Nokia's 770 Internet Tablet is a new kind of product from the Finnish company. It's a mobile Internet device, providing access to your email, the Web, Internet radio, RSS and more, over your own broadband wireless Wi-Fi network at home, or a public one in a café. It adds in a few extras like music playing, image and video viewing, and some gaming.
The whole idea is very compelling, and it does work, but there are a few reasons we don't think the Nokia 770 Internet Tablet is ideally suited to its job, the most important being a lack of internal memory and its relatively small overall size. The screen quality is great, but it needs to be about a third bigger.
It is also expensive. The Nokia 770 Internet Tablet costs £245 direct from Nokia's Web site.
The Nokia 770 Internet Tablet is a compromise between size and usability. It's always the way with small devices -- portable media centres, handhelds and smartphones have the same issue, for example. The hardware needs to be small enough that users will be bothered to carry it around, but large enough to be usable in the situation for which it is intended.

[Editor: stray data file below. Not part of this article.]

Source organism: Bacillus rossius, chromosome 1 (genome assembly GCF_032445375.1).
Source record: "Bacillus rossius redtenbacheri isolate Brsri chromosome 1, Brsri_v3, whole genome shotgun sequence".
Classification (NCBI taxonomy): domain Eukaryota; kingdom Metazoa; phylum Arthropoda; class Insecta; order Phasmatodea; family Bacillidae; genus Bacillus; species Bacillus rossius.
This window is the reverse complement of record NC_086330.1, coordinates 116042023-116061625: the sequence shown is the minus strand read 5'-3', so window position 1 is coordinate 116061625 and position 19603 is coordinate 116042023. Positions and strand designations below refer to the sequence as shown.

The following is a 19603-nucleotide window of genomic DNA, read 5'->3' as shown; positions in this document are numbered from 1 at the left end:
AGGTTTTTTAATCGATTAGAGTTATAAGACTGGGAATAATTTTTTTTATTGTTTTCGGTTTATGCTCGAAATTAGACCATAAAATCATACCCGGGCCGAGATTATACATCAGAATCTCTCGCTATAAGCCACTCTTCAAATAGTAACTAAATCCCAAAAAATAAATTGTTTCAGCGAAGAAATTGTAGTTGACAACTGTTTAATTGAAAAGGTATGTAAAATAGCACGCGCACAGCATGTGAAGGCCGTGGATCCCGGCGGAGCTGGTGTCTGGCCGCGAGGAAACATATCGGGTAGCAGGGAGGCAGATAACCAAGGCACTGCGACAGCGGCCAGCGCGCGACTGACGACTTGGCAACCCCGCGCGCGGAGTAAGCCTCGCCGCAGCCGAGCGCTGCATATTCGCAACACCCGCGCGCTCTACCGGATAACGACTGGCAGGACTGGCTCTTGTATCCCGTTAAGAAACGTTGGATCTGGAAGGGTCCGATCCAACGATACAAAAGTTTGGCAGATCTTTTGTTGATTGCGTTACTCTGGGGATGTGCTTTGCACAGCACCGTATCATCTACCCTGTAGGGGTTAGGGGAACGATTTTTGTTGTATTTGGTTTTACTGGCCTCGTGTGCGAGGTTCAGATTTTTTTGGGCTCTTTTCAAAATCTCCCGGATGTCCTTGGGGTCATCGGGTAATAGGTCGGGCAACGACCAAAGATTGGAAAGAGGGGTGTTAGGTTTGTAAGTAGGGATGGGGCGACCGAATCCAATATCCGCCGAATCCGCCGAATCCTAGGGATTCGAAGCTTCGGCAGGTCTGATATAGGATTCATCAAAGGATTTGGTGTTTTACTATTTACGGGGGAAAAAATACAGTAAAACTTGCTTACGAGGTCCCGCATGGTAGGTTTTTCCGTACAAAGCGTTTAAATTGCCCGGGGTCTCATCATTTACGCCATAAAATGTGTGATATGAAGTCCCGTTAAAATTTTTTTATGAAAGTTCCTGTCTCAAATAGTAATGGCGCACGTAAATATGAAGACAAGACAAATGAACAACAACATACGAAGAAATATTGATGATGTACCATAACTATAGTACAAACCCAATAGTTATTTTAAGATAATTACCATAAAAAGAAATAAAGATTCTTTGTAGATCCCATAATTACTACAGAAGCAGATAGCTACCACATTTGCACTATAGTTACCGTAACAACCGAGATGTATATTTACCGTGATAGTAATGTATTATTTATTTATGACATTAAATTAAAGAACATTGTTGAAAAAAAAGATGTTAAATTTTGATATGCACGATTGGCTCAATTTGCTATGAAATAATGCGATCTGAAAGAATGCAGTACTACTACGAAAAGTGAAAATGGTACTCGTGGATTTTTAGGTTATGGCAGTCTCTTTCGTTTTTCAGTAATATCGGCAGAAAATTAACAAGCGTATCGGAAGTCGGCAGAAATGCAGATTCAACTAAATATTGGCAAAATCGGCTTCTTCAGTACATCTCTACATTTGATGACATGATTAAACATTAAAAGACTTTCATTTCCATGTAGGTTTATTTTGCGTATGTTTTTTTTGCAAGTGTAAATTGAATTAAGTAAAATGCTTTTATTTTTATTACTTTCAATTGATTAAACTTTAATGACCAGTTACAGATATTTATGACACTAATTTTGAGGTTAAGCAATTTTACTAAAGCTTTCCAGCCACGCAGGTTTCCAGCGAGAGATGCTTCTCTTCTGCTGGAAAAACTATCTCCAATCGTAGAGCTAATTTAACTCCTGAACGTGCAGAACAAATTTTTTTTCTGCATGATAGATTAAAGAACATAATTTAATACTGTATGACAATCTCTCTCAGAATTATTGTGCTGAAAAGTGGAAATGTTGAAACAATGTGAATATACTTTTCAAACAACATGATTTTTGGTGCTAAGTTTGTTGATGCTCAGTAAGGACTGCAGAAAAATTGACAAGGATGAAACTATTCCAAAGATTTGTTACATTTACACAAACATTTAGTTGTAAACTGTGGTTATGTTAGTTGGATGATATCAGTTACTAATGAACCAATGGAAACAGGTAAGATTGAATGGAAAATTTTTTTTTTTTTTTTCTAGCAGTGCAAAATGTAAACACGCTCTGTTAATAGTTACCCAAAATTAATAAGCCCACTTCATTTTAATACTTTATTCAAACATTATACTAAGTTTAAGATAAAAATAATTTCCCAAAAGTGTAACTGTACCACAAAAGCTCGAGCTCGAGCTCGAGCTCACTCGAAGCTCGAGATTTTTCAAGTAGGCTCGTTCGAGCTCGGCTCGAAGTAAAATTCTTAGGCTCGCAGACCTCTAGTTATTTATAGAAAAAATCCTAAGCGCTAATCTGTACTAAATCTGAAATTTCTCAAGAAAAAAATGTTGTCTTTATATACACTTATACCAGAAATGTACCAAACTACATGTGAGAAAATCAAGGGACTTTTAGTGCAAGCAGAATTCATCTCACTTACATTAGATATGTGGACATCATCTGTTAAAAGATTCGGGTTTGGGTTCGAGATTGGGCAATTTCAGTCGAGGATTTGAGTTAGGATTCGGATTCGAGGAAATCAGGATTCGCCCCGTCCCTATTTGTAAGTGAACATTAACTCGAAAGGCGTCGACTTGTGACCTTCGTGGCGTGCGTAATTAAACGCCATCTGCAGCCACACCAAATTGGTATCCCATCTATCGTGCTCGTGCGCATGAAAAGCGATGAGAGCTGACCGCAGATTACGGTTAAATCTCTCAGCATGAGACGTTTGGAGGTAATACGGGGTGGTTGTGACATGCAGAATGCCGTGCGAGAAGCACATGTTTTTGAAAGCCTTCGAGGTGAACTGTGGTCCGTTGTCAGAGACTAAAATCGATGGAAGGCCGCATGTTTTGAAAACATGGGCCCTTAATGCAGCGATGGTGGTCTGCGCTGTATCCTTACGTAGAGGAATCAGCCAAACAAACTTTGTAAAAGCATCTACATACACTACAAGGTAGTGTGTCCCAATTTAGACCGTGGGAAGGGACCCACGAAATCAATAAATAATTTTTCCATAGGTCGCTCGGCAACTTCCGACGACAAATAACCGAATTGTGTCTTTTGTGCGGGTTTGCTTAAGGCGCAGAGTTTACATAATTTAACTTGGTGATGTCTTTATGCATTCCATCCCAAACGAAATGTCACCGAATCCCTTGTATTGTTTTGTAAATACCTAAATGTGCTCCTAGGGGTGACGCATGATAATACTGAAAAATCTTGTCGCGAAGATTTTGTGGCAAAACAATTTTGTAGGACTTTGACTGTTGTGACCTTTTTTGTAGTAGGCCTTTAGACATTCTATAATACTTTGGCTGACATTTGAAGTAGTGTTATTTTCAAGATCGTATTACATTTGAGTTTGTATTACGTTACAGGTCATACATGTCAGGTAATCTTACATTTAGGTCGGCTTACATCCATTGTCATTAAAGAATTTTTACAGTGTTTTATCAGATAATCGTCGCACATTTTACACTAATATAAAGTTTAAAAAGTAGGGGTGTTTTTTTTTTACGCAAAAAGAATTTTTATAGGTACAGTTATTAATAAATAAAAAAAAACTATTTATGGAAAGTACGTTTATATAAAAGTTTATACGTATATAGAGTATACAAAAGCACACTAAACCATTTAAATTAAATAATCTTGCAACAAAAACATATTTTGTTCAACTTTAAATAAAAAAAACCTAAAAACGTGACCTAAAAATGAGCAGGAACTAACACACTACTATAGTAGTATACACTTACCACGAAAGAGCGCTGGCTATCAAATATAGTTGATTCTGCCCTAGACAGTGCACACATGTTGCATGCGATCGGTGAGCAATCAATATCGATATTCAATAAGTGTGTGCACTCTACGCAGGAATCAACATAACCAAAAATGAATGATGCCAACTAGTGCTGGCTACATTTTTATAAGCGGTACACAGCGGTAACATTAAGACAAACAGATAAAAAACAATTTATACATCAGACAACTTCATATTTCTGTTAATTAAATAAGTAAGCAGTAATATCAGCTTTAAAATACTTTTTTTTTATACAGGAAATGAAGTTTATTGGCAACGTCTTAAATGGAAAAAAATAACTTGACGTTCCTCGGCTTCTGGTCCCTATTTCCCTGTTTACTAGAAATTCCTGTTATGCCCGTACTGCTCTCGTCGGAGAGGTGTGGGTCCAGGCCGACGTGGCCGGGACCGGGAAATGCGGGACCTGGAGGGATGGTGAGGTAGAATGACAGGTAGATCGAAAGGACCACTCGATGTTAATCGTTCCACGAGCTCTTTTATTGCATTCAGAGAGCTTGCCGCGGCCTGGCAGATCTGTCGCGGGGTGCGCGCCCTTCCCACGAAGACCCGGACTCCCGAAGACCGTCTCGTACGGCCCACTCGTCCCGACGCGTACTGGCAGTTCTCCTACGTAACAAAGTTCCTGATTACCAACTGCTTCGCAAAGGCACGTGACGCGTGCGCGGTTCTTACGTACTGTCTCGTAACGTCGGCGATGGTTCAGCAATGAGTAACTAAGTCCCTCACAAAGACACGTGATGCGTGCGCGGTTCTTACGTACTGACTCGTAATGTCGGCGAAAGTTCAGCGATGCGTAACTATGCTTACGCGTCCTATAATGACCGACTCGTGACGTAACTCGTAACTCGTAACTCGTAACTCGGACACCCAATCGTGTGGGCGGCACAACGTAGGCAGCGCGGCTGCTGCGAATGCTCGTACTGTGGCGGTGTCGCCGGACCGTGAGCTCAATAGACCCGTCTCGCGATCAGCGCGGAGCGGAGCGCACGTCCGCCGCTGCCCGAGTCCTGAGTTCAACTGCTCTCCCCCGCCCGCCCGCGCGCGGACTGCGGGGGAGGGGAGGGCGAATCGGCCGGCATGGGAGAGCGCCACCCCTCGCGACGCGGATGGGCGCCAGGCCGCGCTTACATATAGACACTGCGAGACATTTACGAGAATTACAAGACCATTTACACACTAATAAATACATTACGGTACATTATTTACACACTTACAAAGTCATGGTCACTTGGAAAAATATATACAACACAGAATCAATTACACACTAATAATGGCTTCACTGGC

In this case, the screen is all-important, and Nokia has certainly gone to town in terms of its quality. It delivers 800 pixels of width and 480 of height, in a physical area 90mm wide and 55mm tall. It's crisp and more than bright enough.
The screen is touch-sensitive, and a stylus sits in a slot on the back of the casing. If you have stubby fingers you might need to use this regularly, as the icons and menus can often be quite small. On the left side of the screen are a couple of buttons and a navigation pad. These get you around the device without needing to tap at the screen, for example calling up menus and taking you to the Home screen.
On the upper-left edge, alongside the power button, are two really useful buttons. One lets you see the current window in full screen (great for Web use and looking at photos and video), and the other is a zoom rocker.
On the bottom edge of the casing is a 3.5mm headphone connector, USB port and mains power jack. These are not protected in any way. To their right is a slot for an RS-MMC card -- and this is protected by a cover that is attached to the hardware.
Nokia provides no less than two protection systems for the 770. There's a solid slide-on cover that can be used to protect the entire front face of the device, and a drawstring bag. You also get a USB cable to connect the device to a PC, and a printed manual.
Two rather tacky-looking bits of plastic turn out to fit together to form a desk stand -- you rest the 770 on this and it sits at an angle of about 45 degrees. With no rubberised stoppers on the feet of the stand there is a tendency for it to slide about when you prod the 770's screen.